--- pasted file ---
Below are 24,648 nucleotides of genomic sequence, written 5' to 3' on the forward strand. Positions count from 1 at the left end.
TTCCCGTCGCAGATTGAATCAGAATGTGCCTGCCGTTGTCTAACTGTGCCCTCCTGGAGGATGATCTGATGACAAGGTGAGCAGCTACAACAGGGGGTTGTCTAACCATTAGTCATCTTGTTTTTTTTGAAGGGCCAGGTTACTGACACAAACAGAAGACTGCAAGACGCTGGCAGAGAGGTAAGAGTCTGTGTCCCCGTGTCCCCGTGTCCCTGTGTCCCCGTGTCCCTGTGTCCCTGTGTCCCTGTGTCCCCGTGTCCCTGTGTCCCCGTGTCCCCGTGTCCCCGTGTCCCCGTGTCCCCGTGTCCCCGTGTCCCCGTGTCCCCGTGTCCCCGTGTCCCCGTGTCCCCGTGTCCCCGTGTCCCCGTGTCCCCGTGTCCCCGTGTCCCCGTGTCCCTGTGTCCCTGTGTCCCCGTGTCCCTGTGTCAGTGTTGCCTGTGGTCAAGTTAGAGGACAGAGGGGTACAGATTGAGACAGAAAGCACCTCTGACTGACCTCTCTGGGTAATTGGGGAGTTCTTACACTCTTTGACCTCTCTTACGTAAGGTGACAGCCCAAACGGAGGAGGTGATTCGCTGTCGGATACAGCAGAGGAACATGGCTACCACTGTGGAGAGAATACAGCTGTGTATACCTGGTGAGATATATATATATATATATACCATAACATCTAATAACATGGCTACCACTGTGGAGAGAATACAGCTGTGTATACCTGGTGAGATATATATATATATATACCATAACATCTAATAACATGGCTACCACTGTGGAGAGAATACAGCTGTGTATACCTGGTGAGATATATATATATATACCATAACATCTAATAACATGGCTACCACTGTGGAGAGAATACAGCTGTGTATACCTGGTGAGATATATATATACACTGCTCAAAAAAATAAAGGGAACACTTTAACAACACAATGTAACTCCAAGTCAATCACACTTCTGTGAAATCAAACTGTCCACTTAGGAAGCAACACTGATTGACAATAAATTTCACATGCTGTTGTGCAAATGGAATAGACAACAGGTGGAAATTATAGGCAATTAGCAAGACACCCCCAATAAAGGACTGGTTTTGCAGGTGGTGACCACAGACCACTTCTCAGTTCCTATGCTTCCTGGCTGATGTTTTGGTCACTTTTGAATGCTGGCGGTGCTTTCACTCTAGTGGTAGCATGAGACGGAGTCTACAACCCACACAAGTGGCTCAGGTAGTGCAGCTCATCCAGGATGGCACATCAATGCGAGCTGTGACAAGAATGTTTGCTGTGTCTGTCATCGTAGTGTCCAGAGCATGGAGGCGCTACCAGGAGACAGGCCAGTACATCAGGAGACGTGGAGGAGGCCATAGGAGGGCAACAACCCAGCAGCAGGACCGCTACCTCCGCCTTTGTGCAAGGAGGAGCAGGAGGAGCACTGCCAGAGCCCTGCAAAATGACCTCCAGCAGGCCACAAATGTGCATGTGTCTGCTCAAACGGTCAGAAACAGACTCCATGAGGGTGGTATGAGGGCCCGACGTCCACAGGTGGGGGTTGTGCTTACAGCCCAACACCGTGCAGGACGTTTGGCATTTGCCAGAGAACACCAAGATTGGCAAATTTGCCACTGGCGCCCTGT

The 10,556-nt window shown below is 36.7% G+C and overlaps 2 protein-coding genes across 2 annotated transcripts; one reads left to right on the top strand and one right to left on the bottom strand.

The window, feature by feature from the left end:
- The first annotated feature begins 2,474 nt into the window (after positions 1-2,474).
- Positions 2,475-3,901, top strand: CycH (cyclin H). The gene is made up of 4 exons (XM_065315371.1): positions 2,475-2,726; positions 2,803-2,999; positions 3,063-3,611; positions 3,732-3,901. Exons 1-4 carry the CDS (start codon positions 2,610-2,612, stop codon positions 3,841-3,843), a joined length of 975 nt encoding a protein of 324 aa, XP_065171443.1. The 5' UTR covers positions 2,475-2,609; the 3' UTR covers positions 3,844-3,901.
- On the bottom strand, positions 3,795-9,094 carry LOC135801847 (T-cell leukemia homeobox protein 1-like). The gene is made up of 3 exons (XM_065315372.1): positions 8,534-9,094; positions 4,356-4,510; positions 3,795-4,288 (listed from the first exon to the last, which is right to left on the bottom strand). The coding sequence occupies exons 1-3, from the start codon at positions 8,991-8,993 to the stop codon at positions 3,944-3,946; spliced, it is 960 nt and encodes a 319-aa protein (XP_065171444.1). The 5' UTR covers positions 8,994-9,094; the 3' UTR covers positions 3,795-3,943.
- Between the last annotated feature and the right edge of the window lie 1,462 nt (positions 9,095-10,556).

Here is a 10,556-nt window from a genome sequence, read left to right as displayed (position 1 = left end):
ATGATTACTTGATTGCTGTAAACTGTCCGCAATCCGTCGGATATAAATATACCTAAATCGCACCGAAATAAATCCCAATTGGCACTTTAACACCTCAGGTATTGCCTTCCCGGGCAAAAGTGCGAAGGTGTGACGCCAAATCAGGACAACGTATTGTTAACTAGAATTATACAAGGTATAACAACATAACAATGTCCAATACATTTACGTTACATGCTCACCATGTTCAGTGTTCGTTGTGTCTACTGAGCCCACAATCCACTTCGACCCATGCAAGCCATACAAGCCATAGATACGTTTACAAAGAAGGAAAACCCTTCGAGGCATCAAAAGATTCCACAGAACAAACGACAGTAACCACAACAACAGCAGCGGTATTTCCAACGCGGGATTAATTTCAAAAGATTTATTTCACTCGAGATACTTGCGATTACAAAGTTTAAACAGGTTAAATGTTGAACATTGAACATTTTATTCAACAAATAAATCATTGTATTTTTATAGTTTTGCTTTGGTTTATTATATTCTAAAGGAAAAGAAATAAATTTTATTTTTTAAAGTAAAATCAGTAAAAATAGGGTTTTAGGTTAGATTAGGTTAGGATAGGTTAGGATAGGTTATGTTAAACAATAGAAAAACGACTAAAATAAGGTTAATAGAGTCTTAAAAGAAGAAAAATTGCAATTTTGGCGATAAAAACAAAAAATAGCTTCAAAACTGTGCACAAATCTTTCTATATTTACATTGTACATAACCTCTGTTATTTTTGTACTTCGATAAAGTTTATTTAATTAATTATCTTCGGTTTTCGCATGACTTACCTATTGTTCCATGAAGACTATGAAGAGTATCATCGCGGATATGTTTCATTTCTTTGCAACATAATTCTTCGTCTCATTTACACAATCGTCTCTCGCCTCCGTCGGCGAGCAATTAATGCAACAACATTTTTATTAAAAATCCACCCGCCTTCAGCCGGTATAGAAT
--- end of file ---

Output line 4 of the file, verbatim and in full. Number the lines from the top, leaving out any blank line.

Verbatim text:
The window, feature by feature from the left end: